March 18, 2008
It took a while — until after intermission, in fact — but the San Francisco Lyric Opera's new production of La Bohème, unveiled on Friday night at the Cowell Theater at Fort Mason, finally gelled into a strong performance. The singers eventually gave themselves over to Puccini’s score, but the first half had some rough moments as everyone was trying too hard to “act.”
We saw Rodolfo (Vincent Chambers) full of artistic angst, Mimì (Darynn Zimmer) simpering, and Musetta (Shawnette Sulker) soubretting about. The notable exception was Marcello (Nathaniel Hackmann) with his glorious voice and boyishly exuberant acting. The opening scene between Marcello and Rodolfo had a nice bit of comic business, the two of them struggling to keep warm under a thin tablecloth.
The musical high point of Act 1, Rodolfo and Mimì’s arias introducing themselves to each other, had about as much heat as Rodolfo’s ill-fed stove. Lighting designer David Ransom made a poor choice to dim the stage lights and put a spotlight only on Rodolfo during his aria and Mimi during hers. While the two arias serve as a sketch of each of the lovers in turn, this is also the moment when the two become instantly enamored with each other. Downplaying the other character’s reactions, as they listen onstage, robs the the audience of the chance to see the attraction take hold.
The kindling did not ignite until the duet after the arias. The vocal demands of Puccini’s score at this point will not allow acting, so all the two could do was to sing their hearts out. This was the point they began to be believably in love with each other, and we in the audience began to love them.
Sulker has a lovely, flexible voice, though her singing could benefit from a more fluid, legato line. Again the acting got in the way of the character. The staging for Musetta’s waltz in Act 2 is overdone and repetitive. A piece of advice to every Carmen and Musetta out there: Be a wily seductress, not a leg-flashing, lap-dancer. It seemed as though she and director Heather Carolo had borrowed from Anna Netrebko’s champagne-bottle-slinging, party-girl-at-dawn characterization in the Los Angeles Opera’s La Traviata. If so, it was a good move.
Singing Displaces Antics
After intermission this Bohème was a completely different show. The opening night jitters were gone, and the voices settled into place. Roldolfo gave the audience a magic moment as he sang of his love, his fear, and his all-consuming jealousy, while Marcello urged him on with an icy, “I don’t believe you” to get Rodolfo to come down to the bare bones of his problems with Mimì. Chambers has an excellent legato line and a full voice with a rich patina.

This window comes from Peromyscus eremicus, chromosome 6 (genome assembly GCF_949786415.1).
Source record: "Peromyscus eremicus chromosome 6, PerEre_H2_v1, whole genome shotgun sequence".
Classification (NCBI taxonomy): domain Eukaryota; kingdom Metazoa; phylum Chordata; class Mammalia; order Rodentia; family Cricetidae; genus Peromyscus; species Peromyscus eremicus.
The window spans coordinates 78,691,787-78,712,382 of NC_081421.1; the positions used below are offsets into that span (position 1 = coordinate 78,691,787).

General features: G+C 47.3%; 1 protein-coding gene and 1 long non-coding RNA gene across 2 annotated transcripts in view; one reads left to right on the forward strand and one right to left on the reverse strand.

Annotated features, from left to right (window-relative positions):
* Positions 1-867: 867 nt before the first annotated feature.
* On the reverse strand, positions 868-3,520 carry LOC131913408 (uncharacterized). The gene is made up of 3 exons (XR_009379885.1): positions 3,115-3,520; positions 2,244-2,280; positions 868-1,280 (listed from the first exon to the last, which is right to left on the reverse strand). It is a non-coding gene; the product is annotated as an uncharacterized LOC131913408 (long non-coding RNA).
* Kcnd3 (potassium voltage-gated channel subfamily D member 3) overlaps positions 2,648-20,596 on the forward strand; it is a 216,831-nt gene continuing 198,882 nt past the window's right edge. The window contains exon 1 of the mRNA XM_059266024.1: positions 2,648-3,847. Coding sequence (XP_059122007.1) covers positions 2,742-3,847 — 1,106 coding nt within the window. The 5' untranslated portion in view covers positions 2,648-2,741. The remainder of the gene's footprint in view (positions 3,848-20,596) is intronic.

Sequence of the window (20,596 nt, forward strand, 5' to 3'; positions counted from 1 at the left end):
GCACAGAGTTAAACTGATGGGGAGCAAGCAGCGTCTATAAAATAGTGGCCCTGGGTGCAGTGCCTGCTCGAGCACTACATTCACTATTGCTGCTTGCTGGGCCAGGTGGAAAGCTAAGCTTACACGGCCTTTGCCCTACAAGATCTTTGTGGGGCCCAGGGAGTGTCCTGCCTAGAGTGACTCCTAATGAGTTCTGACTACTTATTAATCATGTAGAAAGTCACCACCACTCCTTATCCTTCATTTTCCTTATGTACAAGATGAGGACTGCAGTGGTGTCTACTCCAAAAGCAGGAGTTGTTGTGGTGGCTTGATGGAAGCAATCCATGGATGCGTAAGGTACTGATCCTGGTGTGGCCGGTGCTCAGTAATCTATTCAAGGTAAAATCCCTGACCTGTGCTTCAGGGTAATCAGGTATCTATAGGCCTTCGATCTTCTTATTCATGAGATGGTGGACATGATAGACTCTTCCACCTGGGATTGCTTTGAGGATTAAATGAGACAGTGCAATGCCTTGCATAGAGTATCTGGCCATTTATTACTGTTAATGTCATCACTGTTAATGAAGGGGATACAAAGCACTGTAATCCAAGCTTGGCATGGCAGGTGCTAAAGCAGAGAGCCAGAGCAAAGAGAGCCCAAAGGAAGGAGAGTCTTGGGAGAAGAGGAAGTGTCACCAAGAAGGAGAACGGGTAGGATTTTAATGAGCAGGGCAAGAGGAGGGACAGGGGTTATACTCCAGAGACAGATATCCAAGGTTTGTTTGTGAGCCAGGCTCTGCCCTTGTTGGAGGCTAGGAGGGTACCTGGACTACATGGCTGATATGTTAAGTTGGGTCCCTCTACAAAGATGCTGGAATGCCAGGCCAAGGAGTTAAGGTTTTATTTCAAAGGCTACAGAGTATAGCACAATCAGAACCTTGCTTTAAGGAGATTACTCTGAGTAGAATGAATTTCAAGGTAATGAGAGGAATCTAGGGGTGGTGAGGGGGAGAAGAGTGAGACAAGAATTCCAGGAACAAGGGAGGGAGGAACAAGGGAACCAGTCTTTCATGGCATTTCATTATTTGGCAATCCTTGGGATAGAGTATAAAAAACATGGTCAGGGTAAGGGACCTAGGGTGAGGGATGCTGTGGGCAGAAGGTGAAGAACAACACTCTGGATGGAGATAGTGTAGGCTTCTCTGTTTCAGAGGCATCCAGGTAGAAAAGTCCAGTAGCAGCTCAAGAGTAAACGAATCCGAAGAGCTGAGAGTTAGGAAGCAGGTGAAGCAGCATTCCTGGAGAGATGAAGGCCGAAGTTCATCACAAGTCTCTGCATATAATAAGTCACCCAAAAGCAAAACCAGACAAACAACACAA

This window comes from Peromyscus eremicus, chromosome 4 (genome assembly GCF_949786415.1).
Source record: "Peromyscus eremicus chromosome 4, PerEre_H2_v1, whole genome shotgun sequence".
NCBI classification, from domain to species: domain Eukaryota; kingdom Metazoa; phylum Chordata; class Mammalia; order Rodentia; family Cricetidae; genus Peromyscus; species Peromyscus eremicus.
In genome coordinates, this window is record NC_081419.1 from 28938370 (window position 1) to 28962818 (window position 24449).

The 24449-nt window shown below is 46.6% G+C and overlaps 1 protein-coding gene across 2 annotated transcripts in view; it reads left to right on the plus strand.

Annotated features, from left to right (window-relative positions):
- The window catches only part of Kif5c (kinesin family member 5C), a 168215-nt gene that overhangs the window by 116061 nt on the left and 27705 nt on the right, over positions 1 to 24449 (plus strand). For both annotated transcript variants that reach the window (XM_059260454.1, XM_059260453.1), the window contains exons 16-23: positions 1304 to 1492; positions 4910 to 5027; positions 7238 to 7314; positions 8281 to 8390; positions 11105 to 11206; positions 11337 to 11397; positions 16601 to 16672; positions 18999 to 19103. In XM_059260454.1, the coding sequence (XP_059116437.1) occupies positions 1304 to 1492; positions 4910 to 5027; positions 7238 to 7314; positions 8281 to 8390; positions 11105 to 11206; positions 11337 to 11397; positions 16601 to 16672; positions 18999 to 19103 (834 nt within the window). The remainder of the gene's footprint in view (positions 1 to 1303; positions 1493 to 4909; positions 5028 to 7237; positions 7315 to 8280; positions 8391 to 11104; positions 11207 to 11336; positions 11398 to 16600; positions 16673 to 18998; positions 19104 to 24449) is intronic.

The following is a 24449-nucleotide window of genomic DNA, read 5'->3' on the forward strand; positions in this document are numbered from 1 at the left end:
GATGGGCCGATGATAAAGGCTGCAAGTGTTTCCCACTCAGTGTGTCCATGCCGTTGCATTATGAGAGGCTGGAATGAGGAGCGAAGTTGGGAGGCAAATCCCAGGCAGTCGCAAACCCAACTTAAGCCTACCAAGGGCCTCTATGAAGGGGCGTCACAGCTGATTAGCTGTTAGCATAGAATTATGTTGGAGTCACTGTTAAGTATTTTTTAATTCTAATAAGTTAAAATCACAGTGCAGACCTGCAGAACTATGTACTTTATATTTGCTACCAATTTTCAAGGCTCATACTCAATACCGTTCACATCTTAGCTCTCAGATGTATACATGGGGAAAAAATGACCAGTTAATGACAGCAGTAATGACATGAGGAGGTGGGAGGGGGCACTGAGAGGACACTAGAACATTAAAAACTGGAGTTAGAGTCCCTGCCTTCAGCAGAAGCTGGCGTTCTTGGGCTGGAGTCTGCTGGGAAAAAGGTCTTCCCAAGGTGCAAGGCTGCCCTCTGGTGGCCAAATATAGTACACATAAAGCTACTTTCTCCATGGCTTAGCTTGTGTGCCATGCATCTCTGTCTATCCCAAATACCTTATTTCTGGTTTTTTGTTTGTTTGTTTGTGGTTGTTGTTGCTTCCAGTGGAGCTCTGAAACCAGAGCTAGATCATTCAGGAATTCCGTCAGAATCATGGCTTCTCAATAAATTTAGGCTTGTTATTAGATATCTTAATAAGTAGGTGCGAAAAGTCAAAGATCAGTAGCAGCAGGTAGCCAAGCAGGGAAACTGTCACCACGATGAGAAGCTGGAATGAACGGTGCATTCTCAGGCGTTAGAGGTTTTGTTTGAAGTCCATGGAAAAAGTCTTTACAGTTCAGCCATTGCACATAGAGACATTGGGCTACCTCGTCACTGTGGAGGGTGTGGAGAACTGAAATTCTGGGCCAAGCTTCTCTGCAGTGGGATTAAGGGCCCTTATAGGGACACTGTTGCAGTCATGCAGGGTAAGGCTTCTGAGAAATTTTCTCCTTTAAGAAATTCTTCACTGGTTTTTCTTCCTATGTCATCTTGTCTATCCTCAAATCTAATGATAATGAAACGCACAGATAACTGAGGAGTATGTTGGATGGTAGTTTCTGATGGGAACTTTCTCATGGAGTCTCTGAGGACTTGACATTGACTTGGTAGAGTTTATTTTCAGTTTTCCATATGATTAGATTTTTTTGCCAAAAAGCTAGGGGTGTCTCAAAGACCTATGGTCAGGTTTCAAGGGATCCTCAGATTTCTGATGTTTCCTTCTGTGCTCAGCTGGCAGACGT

Vocally, Zimmer was competent, even lovely at times but her Mimì lacked depth. She turned the heroine’s soulful naivité into transparent scheming. Mimì, in a way, has something in common with Debussy’s Melisande (another of Zimmer’s roles) in that she feels the world around her acutely, but lacks the experience to make sense of it.
The strings and the brass in the orchestra struggled with tuning and with the score, though the woodwinds held it together. Barnaby Palmer’s sensitive and powerful conducting lent much beauty to the performance. The women of the chorus were a bit timid vocally compared with their male counterparts and had a hard time making their entrance in the opening of the third act. The members of the Golden Gate Boys Chorus sang well and were a lovely sight onstage. Carolo’s pacing of the piece overall was quick and fluid, although the curtain really should have come down for the creaky, messy scene changes after Acts 1 and 3.
The company should be lauded for its ambition in putting on Puccini in the same town as the world-renowned San Francisco Opera. SFLO attracts a younger and more diverse crowd than the SFO and makes for a much livelier evening out.